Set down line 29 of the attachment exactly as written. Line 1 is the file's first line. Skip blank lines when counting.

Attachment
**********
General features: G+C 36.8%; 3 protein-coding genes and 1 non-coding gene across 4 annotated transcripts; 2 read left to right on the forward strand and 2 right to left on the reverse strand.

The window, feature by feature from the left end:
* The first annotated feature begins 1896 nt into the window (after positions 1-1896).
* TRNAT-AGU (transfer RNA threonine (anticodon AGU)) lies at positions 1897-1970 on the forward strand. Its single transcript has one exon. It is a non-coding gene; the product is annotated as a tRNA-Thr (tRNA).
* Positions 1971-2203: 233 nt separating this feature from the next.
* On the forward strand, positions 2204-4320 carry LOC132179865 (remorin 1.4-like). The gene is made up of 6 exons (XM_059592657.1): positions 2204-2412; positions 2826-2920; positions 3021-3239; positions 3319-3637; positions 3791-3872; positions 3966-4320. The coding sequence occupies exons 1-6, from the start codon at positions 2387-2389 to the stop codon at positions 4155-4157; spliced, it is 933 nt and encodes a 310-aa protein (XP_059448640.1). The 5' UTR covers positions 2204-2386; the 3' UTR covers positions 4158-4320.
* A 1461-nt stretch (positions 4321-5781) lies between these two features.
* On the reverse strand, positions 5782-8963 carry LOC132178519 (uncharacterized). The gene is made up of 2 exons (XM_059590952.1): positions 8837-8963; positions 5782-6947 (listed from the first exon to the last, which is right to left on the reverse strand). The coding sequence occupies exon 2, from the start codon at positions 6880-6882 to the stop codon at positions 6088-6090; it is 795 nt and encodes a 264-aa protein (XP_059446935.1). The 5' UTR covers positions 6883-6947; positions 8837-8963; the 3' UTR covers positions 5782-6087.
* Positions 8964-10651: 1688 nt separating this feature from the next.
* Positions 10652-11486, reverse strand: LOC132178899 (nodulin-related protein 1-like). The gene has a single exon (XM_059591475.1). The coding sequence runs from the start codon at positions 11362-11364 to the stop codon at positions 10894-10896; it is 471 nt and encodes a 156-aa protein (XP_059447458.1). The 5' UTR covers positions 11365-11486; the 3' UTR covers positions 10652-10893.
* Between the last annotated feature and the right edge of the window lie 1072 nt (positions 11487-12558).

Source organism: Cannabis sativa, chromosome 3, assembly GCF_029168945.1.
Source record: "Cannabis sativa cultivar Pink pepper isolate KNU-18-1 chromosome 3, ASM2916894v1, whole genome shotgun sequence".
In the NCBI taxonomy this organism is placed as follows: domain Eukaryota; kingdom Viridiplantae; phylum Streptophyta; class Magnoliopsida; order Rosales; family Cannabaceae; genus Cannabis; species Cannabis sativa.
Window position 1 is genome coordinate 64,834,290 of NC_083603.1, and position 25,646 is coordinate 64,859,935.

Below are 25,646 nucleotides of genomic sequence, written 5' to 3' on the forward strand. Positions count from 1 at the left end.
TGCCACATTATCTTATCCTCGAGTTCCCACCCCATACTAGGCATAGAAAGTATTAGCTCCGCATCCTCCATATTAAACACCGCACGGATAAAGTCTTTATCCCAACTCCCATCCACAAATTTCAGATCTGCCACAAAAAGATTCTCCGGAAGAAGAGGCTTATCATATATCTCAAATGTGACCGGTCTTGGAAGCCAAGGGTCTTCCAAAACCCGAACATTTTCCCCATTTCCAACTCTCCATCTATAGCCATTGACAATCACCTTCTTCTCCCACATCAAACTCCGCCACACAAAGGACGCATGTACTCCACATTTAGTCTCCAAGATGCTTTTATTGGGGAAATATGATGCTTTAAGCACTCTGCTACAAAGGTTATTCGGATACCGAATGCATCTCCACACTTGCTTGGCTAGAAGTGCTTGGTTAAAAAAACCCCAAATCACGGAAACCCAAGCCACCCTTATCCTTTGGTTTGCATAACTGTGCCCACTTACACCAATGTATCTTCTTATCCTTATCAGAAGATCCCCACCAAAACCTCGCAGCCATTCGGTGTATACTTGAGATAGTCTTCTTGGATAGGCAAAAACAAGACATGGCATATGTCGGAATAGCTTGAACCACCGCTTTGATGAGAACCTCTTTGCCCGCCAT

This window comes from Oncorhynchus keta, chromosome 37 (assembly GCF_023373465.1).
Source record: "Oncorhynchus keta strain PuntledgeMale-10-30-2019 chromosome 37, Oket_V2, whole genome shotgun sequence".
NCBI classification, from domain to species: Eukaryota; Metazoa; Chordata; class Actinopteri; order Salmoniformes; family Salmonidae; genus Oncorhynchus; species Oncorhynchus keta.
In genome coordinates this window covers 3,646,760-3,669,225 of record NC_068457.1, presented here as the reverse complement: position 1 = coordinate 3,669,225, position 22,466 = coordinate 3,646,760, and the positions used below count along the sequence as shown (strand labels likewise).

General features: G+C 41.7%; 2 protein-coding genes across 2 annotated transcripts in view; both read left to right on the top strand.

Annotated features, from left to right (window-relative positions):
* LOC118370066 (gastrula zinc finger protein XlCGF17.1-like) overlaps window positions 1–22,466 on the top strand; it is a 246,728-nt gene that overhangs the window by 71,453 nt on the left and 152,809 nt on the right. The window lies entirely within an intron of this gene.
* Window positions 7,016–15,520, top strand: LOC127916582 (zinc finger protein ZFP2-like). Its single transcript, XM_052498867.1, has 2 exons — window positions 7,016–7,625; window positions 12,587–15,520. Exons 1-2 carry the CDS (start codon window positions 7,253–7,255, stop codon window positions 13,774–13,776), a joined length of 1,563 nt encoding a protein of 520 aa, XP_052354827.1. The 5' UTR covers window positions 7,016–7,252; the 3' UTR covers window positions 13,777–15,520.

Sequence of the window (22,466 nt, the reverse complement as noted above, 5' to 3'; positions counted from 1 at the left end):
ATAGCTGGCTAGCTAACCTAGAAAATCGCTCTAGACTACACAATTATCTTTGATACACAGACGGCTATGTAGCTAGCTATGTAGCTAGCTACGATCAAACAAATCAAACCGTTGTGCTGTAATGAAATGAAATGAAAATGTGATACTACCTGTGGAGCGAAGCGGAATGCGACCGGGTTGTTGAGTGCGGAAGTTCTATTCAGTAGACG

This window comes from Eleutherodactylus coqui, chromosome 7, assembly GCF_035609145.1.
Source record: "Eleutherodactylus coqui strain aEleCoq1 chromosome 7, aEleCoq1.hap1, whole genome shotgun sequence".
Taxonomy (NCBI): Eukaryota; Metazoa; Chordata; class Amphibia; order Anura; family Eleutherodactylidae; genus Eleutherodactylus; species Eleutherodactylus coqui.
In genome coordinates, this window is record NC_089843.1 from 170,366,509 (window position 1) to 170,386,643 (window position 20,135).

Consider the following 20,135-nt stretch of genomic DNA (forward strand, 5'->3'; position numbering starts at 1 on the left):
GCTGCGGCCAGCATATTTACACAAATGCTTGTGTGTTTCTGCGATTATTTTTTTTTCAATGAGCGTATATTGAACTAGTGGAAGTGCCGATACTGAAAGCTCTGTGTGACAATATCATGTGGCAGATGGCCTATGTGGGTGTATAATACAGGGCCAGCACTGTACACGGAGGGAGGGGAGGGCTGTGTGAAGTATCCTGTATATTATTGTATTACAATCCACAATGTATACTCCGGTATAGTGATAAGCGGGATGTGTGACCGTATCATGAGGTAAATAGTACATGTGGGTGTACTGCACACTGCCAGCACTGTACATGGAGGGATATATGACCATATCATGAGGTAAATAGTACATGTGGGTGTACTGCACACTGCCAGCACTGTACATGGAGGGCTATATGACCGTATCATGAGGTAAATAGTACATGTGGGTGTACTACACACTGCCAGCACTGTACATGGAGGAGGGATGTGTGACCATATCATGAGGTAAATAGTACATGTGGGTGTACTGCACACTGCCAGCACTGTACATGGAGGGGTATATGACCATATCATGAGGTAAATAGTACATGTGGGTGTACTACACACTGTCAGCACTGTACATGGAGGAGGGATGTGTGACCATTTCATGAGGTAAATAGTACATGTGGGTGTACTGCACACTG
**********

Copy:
Source record: "Eleutherodactylus coqui strain aEleCoq1 chromosome 7, aEleCoq1.hap1, whole genome shotgun sequence".